A fine Premier Cru, elegant citrusy, poised and very pretty with great length of flavour and intensity. This is not a blockbuster, so much the better, but there is no lack on concentration either, rather its seammless balance and bright fruit flavours make this a joy to drink. Vaulorent is a special and little known Premier Cru vineyard that is an extension of the band of Grands Crus that sit proudly above the town of Chablis. A large proportion of the parcel sits next to Preuses.
Through hand-picking into small shallow containers to avoid crushing, low yields, organic management of the vineyard and sensitive winemaking, Fèvre have established a well-earned reputation for greatness in Chablis. Half of the Premiers Crus are separated into used oak barrels for ageing between 10-13 months. The Grands Crus are all aged in used oak barrels for 12-15 months. Often the oak maturation is only just discernible in the wines, particularly after a bit of bottle age, this is no doubt thanks to their stunning purity and intensity of flavour. A Great Chablis Domaine.
Chablis is Burgundy's northern most region spanning 3,000 hectares centred around the town of Chablis itself in the départment of the Yonne near Auxerre. Though considered part of Burgundy, in terms of geography it is as close to Sancerre and Pouilly Sur Loire as it is to the Côte d'Or, and in terms of soils and climate is actually closer. The vineyard area rolls around Chablis itself and 19 other villages. There are four levels of wine: Petit Chablis; Chablis;Chablis 1er Cru and Chablis Grand Cru, the latter of which there are seven which sit prominently above the town of Chablis itself on sun-blanched south-facing slopes.
Soil is a very important factor in the quality and unique style of Chablis and can roughly be divided into two types, firstly Kimmeridgean. This is a kind of clay limestone with a large proportion of fossilized oyster shells. Chablis is on the edge of the Paris rock basin the other side of which is the Dorset village of Kimmeridge from which the soil takes its name. The other soil type is Portlandien, a similar clay limestone structure without the same complexity, giving wines of slightly less sophistication and finesse. The former is the base of the Grands Crus and all of the best Premiers Crus and Chablis Villages vineyards, the latter, generally speaking, is the base for most of the outlying Petit Chablis area.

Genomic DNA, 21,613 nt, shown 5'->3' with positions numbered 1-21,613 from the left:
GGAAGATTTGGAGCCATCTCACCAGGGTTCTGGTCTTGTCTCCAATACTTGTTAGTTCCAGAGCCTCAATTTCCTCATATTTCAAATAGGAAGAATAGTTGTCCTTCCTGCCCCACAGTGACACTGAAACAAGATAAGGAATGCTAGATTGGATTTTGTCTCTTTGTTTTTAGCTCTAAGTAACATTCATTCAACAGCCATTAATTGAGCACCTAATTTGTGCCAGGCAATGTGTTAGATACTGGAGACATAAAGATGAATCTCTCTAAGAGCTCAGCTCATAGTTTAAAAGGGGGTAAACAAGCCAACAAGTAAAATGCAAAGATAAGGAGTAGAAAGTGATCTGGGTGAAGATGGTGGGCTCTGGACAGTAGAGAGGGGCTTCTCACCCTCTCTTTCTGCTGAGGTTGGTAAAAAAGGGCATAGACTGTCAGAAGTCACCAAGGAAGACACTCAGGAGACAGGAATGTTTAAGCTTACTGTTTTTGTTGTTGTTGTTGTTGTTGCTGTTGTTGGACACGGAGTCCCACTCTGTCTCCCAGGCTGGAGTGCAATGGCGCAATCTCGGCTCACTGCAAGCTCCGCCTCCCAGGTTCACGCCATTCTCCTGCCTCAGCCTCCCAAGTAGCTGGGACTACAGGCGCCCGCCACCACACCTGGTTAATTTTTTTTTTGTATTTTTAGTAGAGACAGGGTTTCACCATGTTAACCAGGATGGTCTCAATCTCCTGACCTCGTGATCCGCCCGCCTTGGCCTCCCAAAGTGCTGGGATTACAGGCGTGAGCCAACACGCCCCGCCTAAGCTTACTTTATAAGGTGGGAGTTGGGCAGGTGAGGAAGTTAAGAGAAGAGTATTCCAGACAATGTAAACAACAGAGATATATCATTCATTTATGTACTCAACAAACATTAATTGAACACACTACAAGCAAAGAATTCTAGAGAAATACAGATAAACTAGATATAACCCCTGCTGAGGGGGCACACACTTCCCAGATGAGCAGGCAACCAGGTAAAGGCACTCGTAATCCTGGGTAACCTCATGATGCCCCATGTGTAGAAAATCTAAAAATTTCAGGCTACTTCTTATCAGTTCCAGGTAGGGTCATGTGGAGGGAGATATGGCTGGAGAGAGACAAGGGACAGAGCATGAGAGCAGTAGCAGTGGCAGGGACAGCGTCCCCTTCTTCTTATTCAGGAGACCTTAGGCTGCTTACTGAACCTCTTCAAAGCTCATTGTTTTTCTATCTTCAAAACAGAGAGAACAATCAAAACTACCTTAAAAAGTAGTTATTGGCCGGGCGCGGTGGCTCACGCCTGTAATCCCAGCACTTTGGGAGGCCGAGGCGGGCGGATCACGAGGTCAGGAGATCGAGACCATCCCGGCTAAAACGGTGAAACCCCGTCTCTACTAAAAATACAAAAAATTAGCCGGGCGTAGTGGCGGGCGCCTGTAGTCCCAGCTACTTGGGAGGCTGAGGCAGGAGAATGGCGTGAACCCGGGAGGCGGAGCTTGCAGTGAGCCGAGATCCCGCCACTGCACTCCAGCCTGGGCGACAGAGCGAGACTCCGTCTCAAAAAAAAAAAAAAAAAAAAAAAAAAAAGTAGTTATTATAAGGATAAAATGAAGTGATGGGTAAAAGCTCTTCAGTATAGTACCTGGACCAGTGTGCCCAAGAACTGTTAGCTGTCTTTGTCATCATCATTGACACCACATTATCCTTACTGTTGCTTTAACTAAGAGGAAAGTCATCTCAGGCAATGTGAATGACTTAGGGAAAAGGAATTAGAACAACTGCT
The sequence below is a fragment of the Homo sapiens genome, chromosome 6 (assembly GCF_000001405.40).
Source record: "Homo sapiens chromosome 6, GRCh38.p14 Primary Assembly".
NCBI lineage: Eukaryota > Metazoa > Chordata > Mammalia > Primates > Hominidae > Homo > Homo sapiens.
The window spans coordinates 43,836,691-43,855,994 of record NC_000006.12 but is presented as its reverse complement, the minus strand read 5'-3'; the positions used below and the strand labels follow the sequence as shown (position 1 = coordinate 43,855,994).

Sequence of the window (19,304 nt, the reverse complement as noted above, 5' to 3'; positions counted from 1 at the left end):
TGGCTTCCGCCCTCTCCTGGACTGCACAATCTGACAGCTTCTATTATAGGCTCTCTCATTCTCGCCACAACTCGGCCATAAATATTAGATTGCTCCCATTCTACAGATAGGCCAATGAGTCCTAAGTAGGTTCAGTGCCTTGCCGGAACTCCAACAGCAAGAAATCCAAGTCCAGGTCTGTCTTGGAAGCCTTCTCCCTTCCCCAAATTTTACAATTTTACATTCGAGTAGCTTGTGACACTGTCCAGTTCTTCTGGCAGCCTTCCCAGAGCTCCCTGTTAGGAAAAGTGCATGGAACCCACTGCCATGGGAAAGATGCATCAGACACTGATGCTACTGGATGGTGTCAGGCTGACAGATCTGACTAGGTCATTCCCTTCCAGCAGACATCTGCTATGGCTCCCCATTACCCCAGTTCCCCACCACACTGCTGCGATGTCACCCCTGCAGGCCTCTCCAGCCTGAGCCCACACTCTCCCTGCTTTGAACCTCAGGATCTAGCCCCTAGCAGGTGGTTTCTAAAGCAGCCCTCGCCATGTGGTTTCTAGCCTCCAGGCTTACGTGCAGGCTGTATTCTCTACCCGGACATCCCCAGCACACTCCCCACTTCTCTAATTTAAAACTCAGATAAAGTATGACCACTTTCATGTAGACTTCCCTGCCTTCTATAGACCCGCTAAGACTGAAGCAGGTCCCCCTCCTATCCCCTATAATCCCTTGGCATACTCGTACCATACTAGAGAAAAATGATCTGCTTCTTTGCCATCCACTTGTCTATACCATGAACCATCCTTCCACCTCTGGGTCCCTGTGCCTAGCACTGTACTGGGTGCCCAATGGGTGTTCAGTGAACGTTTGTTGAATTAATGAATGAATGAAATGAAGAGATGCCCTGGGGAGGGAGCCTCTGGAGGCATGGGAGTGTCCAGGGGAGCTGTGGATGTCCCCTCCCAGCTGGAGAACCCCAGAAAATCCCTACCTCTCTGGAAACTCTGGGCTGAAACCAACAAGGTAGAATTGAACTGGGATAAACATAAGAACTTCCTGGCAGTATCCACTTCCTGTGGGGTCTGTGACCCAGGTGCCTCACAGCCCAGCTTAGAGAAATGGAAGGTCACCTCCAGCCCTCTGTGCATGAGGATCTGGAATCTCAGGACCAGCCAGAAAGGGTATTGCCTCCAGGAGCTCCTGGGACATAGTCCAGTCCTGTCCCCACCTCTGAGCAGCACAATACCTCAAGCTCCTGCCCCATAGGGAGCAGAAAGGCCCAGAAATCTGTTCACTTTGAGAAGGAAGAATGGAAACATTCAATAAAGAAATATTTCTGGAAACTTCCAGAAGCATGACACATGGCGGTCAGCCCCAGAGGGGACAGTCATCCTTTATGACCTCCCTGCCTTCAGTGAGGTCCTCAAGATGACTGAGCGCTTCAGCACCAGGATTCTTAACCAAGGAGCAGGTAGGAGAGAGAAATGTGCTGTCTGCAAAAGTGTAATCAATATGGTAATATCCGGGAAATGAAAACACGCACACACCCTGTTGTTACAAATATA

The northerly climate obviously means that vintages can vary quite starkly, summers are mostly hot and sunny, though, with the variation in weather coming more into to play towards the end of the season. The greatest danger during the season is from frost, which can be devastating, so much of the vine-growers early season activity is spent devising ways to protect the vines. One of the more traditional is lighting "smudge pots" throughout the vineyards, in an effort to get warm air circulating around the vines. The quantity and quality of wine produced can therefore vary from year to year. Chablis is obviously a large area and now a very big commercial brand so there are swathe's of rather poor quality and not very good value example around. Fortunately though there are plenty of fine examples, too. At its best Chablis is a unqieuly steely mineral wine that can age extremely well. "Classic" Chablis as we know it today is aged and fermented in steel tanks. However there are a number of growers experimenting with oak, mainly used barrels, not to give any oak flavour to the wine but to improve its texture and complexity. These can make for some of the very finest examples of Burgundy there are. Some of the finest exponents are Vincent Dauvissat, Francois Raveneau, Laurent Tribut, Droin and Moreau Naudet.